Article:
Geraldine Brooks & Year of Wonders Shows us Moral Compass
By Renee Blodgett on November 23, 2011
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I went through Boston recently on my to Dublin, so my old book group moved up their monthly book group meet-up by a week so I could attend. Eager to see old friends and engage in a classic after which we could tear apart, I was intrigued by what book I’d need to read that I had not anticipated reading, one of the beauties by the way of a book group.
I learn that the group had chosen The Year of Wonders by Geraldine Brooks, which is the story of an English village decimated by plague in 1665. Really, I thought? Sure, I want a break from technology and business but something so sorrowful?
There were clearly parts where I cried and parts that were not good to read before going to bed, but by the time I finished the book (the last chapter of which was completed on an airplane), my overall reflection of the novel was one of courage and strength, particularly attributed to women during a hard gruesome time. Losing husbands to plague and other diseases meant that women had to do it all and remarry was not only necessarily an option, but a choice.
One such “friend” character Anys says to lead character Anna Frith, a young housemaid who works for Michael Mompellion, the village rector, “Why would I marry? I’m not made to be any man’s chattel. I have my work, which I love. I have my home — it is not much, I grant, yet sufficient for my shelter. But more than these, I have something very few women can claim: freedom.”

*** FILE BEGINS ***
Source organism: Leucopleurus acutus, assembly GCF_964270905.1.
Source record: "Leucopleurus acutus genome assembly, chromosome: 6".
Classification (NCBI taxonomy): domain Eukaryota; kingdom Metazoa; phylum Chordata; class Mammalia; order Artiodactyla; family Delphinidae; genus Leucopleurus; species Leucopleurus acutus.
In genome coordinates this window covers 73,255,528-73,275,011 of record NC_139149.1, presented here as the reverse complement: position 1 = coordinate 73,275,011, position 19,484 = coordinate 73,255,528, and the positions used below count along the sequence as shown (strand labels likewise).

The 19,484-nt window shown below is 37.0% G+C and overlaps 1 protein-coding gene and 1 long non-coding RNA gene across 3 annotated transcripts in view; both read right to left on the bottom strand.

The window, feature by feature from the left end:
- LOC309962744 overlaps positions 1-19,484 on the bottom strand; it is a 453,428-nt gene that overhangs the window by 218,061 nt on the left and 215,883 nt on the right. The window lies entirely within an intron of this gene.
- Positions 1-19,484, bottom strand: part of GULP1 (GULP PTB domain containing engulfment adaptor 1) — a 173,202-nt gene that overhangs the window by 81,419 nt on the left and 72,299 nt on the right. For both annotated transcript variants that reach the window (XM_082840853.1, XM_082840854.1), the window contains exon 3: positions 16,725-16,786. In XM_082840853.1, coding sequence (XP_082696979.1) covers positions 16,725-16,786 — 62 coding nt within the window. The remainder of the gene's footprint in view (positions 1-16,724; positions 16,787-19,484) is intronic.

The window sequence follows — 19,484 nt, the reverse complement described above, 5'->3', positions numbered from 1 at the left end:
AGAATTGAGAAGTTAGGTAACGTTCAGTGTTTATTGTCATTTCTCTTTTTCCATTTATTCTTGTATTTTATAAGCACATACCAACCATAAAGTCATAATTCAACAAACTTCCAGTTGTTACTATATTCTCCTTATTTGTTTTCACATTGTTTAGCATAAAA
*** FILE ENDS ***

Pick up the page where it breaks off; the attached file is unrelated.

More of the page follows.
And now for one of my favorite lines from Anys: “Sometimes a woman needs a draught of nettle beer to wake her up, and sometimes she needs a dish of valerian tea to calm her down. Why cultivate a garden with only one planet in it?”
Anna on the other hand has learned to view the world as dark and light. She ponders, “The Puritans who had ministered to us here has held that all actions and thoughts could be only one of two natures: godly and right, or Satanic and evil. But Anys Gowdie confounded such thinking.”
Although death and suffering surround Anna, she finds strength, love, and true community in the wreckage the disease leaves. Says one description of the book: its true strength is a deep imaginative engagement with how people are changed by catastrophe.
And she has an interesting journey along the way in the midst of trauma and sorrow. At one point, she discovers poppies and their healing quality, healing of pain that is by losing yourself in its power.
She writes of her experience with it, “Time turned into a rope that unraveled as a languid spiral. One strand widened into a broad, swooping curve on which I could glide, drifting easily like a breeze-borne leaf. The zephry that carried me was mild and warm, even as I soared in its currents high over the White Peak, breaking through the gray clouds and into a place where the sun so dazzled that I had to close my eyes.”
Who wouldn’t want a bit of that I thought as I read her state. Of course, the substance is addictive so she must make a moral decision about whether to continue using it or to move on and Anna, being a bit of a “good wife-like character” does the right thing.
Before she gives it up entirely, she writes of yet another experience and its beautifully spun: “I poured boiling water over the remaining poppy resin (her last batch), stirring in a half cup of heather-scented honey to mask the bitterness, and carried the mug up to my bed. In my dreams that night, the mountains breathed like sleeping beasts and the wind cast a rich blue shadow. A winged horse flew me through a sky of black velvet, over shimmering deserts of golden glass, through fields of falling stars.”
For the rest of this review, click here and for more book reviews in general, here.
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